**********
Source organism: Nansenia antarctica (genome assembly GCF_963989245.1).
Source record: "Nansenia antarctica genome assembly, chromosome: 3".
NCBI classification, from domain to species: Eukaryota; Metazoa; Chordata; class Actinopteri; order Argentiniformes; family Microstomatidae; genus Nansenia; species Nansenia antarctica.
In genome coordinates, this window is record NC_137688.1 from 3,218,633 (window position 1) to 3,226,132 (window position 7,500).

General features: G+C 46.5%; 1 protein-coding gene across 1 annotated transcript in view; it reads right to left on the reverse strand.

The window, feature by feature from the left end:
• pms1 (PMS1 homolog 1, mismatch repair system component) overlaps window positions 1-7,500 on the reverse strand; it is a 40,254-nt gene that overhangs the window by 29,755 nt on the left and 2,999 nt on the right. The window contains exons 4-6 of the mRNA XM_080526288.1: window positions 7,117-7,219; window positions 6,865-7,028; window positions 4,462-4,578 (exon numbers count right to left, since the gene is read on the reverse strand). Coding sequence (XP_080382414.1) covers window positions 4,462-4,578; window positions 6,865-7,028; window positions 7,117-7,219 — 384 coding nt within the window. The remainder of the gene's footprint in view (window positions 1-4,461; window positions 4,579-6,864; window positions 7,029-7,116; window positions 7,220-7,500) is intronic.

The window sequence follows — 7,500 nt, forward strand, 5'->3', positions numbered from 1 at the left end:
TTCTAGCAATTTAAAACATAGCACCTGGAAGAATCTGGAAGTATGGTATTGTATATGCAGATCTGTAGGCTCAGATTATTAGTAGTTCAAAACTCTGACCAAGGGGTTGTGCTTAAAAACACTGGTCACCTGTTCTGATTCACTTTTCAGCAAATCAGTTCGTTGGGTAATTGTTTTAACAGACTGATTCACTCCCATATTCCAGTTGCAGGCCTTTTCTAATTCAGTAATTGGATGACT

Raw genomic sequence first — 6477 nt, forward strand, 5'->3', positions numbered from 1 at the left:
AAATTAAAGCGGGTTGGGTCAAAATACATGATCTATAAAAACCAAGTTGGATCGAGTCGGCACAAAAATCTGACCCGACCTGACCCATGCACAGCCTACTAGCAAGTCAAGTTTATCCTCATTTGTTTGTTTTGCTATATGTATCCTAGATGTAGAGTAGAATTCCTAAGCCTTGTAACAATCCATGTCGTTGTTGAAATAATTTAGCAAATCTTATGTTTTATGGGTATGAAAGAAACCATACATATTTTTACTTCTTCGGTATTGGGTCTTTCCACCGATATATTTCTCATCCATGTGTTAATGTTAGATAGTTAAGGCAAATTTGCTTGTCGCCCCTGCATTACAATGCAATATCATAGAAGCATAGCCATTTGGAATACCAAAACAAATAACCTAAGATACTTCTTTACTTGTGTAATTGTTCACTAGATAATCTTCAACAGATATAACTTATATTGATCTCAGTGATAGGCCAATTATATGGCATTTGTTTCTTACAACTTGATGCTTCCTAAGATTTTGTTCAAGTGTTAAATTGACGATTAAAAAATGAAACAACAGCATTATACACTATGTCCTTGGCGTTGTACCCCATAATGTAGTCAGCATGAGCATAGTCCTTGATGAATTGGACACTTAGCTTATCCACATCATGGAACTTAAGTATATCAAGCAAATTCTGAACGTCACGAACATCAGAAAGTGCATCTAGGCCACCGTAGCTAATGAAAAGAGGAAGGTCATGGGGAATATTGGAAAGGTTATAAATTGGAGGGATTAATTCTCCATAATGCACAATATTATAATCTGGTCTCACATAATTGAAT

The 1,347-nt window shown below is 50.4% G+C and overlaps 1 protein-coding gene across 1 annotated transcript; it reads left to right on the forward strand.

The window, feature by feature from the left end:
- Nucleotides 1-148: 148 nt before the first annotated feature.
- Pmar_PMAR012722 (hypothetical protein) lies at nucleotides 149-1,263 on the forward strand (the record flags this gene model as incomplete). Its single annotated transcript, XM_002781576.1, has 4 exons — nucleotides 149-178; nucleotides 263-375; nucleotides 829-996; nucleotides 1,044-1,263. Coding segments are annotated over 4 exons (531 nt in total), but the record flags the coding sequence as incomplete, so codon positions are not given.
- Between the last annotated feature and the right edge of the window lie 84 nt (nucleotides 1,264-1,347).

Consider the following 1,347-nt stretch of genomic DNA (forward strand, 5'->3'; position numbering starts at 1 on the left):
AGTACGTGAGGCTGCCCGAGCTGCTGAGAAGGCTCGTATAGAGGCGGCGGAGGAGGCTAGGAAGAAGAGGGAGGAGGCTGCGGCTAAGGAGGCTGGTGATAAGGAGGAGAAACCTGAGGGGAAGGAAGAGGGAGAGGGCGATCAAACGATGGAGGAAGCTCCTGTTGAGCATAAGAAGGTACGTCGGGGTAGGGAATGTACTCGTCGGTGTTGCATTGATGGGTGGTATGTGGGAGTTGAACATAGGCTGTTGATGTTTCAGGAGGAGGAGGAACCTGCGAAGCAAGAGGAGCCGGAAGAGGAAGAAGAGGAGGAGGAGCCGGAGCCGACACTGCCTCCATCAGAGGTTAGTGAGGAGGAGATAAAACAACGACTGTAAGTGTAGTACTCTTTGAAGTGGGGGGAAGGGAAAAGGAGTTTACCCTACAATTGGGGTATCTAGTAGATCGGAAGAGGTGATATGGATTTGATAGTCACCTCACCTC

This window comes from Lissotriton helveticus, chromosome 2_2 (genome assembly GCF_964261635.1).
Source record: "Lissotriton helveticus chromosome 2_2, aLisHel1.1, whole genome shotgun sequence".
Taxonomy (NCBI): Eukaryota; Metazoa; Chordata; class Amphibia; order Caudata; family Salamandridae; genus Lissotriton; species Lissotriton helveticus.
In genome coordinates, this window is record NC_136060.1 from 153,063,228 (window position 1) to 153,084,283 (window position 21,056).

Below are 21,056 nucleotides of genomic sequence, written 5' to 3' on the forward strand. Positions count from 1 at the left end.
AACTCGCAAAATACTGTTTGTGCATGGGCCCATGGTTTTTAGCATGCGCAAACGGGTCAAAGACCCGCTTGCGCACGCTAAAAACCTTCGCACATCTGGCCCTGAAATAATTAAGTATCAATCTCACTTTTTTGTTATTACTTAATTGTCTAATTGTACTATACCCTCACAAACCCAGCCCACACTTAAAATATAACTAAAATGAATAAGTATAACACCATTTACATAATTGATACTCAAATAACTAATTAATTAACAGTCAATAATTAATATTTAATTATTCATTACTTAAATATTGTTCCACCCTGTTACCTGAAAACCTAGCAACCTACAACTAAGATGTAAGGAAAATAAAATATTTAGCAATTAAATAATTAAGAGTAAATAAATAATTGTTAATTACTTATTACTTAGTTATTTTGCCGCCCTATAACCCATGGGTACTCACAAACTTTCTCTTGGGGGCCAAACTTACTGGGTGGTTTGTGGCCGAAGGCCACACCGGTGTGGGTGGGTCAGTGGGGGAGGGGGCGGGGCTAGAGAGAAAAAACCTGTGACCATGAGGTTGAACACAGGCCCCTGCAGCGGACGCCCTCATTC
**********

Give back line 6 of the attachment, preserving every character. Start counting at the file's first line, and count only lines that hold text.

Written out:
The window, feature by feature from the left end: